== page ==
Cave by the Sea
Clara is in a cave by the sea. The tide rises, fills the cave floor, washes over the small beach and algae covered rocks. It erases the sand castles she spent the morning constructing, melts the bridges she allowed Enrique to traverse between turret-topped towers. She climbs further up the red rock wall. She pets the gecko that lives in her pocket tee, her thumb rubbing its smooth little head, its eyes close hazily from the pressure. “Time for a nap Enrique,” she says to the lizard, wondering if it is vaguely racist that she calls him Enrique, though she much prefers it to Todd. Clara bites the free edge of her thumbnail off and feeds it to her pocket. Enrique snips it up. “We gotta get out of here, professor,” she says to an abandoned floor lamp next to her, hoping to make light of a life-threatening tidal rise. “The floor lamp is unamused, as floor lamps tend to be,” she mutters to the lizard, who is already asleep.
Clara makes a list of words that begin with the letter R. She begins with rope, which she has, then she thinks, rope knots, which she doesn’t know how to make. She is frustrated. She thinks of rage. Then she thinks red vines, but what she would prefer to eat is a twizzler. There is a crack in the rock-wall to her left. She thinks rock climb but these aren’t the right shoes. The sunset outside the cave can be traced in the shadows from the round skylight that forms atop the cave like a volcano. Rapscallion, she thinks, because a boy is what she was chasing as she snorkeled away from the group, tugging Enrique in a plate sized buoy above her. Rut, that’s what this is, a continuous pattern that she is held in.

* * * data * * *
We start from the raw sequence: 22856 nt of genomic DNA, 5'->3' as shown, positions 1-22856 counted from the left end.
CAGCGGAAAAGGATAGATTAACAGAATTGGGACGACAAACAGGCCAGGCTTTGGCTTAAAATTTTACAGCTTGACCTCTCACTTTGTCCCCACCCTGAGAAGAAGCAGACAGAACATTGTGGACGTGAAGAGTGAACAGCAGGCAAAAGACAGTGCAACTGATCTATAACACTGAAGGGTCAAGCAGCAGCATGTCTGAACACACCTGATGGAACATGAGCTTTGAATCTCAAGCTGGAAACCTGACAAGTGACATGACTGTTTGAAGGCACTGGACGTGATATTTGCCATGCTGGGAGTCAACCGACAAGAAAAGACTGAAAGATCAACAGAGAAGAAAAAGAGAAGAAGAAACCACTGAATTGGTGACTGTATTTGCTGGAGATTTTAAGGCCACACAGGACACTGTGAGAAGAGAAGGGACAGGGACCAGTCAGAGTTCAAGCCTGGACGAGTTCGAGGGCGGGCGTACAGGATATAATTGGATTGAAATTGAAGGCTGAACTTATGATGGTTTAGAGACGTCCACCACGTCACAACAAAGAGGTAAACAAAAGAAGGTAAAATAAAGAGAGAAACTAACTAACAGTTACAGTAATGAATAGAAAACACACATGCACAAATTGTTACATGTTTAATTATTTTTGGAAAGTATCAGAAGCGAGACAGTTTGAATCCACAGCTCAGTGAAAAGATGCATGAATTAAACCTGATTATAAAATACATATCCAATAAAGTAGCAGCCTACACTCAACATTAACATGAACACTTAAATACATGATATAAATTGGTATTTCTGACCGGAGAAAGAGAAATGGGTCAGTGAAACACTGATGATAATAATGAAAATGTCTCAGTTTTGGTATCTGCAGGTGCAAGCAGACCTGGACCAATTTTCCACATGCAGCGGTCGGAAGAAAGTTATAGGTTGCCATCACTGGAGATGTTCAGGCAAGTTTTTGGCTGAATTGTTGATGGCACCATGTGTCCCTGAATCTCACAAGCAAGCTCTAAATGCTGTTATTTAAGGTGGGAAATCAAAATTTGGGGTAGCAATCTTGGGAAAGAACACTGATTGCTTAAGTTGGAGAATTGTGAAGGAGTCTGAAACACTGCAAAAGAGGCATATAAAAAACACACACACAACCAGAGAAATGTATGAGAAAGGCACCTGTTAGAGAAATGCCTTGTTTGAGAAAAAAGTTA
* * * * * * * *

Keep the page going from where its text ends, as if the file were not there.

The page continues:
“But you’re in paradise,” says the lamp to Clara. “Look at this cave. The lines on these walls predate your entire existence. Now, isn’t that great?”
She fiddles with a pebble, worrying it between her thumb and forefinger. She sees a ripple in its wake.
“I think my life is a mistake,” she says to the lamp.
“There aren’t mistakes. There are only paths. You are on this path. You are on this path until you reach the next one. You can decide to stop or you can hoist me up to that hole there, and hook me to the rock. You can climb me right back into existing. You can take me home, refresh my bulb, polish my brass, plug me into the wall. We’ll start a life together.”
She grabs the lamp by its neck.